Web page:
Sepsis in Cats: Causes, Symptoms and Treatment

Sepsis is the systemic inflammatory response to infection and is defined as the presence of SIRS (extreme systemic inflammatory response) in addition to the infection which can cause organ dysfunction. Any organ can be affected which includes the heart, liver, lungs, and kidneys. This can affect respiration, blood pressure, kidney function, blood clotting and oxygenation of the tissues.

Sepsis is less common in cats than in dogs. There does not appear to be a breed or sex predilection in cats.

SIRS was first introduced in 1992 by the American College of Chest Physicians.

Definitions relating to sepsis

  • MODS, which stands for multi-organ dysfunction system.
  • Severe sepsis, which includes organ dysfunction and low blood pressure.
  • Septic shock, which is severe sepsis plus low blood pressure (hypotension) that is unresponsive to fluid therapy.

Common infections which can trigger sepsis include:

  • Pyothorax (pus in the pleural space in the chest)
  • Septic peritonitis (infection of the peritoneal cavity)
  • Bacteremia (bacteria in the blood) secondary to gastrointestinal tract disease
  • Pneumonia
  • Pyometra (infection of the uterus)
  • Endocarditis ( infection of the endocardium, the inner lining of the heart chambers and heart valves)
  • Pyelonephritis (kidney infection)
  • Osteomyelitis (bone infection)
  • Bite wounds
  • Salmonellosis

Clinical signs

Additional symptoms may be present depending on the underlying cause. For example, a cat with pyometra (infected uterus) may have foul-smelling discharge.


The veterinarian will perform a complete physical examination of the cat and obtain a medical history from you.

The following criteria have been proposed for cats with SIRS.

  • Temperature Hypothermia < 100°F or fever > 103.5°F
  • Heart rate Bradycardia (slower than normal heart rate) < 140 beats/minute > or Tachycardia (elevated heart rate) >225
  • Tachypnea (elevated respiratory rate) > 40 breaths/minute
  • White blood cell count > 19,500, < 5,000, or > 5% bands

Diagnostic workup:

  • Baseline tests: Complete blood count, biochemical profile and urinalysis to look for hypoalbuminemia (low blood albumin levels), anemia (low red blood cells), glucose derangements (hypo or hyperglycemia) and hyperbilirubinemia (elevated levels of bilirubin in the blood) and evaluate liver and kidney function.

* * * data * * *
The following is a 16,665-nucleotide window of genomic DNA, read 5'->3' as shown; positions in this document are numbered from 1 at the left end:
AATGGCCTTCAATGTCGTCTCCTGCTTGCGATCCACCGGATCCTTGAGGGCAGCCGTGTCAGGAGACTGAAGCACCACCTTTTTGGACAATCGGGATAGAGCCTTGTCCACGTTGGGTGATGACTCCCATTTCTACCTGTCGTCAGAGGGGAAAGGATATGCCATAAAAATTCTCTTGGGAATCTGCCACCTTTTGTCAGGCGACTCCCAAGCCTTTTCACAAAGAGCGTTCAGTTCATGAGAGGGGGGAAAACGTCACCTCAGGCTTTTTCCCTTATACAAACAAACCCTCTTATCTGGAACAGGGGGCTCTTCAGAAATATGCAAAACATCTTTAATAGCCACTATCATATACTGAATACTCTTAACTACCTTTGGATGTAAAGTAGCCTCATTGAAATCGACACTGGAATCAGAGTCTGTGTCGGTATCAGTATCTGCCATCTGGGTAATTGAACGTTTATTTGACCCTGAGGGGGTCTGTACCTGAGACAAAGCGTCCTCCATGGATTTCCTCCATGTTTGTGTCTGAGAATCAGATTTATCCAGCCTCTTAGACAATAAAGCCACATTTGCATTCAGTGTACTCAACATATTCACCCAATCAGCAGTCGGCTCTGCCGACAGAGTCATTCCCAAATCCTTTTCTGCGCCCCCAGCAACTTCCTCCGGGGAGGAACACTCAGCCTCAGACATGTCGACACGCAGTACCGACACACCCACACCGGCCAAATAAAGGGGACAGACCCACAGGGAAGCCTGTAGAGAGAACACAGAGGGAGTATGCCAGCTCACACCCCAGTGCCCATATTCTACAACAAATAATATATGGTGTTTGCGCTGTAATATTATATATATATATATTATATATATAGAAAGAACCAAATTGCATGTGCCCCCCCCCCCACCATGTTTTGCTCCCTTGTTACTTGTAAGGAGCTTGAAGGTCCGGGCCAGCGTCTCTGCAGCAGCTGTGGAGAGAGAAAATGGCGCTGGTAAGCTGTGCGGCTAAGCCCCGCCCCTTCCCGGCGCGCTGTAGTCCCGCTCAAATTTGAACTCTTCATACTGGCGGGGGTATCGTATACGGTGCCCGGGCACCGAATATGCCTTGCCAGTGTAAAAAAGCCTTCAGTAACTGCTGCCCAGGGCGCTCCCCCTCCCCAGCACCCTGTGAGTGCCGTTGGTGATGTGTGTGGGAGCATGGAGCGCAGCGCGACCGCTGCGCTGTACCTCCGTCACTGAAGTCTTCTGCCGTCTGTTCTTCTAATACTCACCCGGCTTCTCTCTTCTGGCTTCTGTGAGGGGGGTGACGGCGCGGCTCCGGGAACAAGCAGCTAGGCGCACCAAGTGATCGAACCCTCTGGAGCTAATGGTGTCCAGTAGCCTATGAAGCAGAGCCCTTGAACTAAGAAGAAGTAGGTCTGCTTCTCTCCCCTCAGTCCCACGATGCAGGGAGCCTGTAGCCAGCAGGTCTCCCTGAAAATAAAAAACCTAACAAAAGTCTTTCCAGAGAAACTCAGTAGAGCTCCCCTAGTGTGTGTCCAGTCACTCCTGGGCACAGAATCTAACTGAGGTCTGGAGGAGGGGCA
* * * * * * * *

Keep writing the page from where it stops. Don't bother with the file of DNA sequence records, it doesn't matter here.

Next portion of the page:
• Xrays and/or ultrasound of the thorax and abdomen to look for abscesses, kidney infection, pyometra, cancer, and free fluid.
  • Endotracheal wash and culture.
  • Blood bacterial culture.
  • Echocardiogram (ultrasound of the heart).
  • Coagulation profiles are a group of tests to measure the blood’s ability to clot.
  • A cerebrospinal fluid (CSF) tap is a test to look at the fluid that surrounds the brain and spinal cord.


The goal of treatment is to address the underlying disease and provide supportive care. Aggressive treatment is required for cats with sepsis. This will include:

  • Intravenous antibiotics to treat the infection. Broad-spectrum initially until culture and sensitivity are performed to determine the most effective antibiotic.
  • Fluid therapy to maintain hydration, correct electrolyte imbalances and increase blood pressure.
  • Vasopressors such as dopamine to increase blood pressure.
  • Nutritional support may include a temporary feeding tube for cats who are not vomiting. Total parenteral nutrition, which is intravenous administration of nutrients, bypassing the usual process of eating and digestion for cats who are vomiting.
  • Blood transfusion to treat anemia (whole blood) and coagulopathy (plasma).
  • Surgical removal of infected tissue, where indicated.
  • Thoracic drainage tubes to remove fluids from the pleural cavity in cats with pyothorax.
  • Analgesics to manage pain, where necessary.

During treatment, the veterinarian will closely monitor blood for electrolyte imbalances, clotting, red and white blood cell counts and organ function.


  • Julia Wilson, 'Cat World' Founder

    Julia Wilson is the founder of Cat-World, and has researched and written over 1,000 articles about cats. She is a cat expert with over 20 years of experience writing about a wide range of cat topics, with a special interest in cat health, welfare and preventative care. Julia lives in Sydney with her family, four cats and two dogs. Full author bio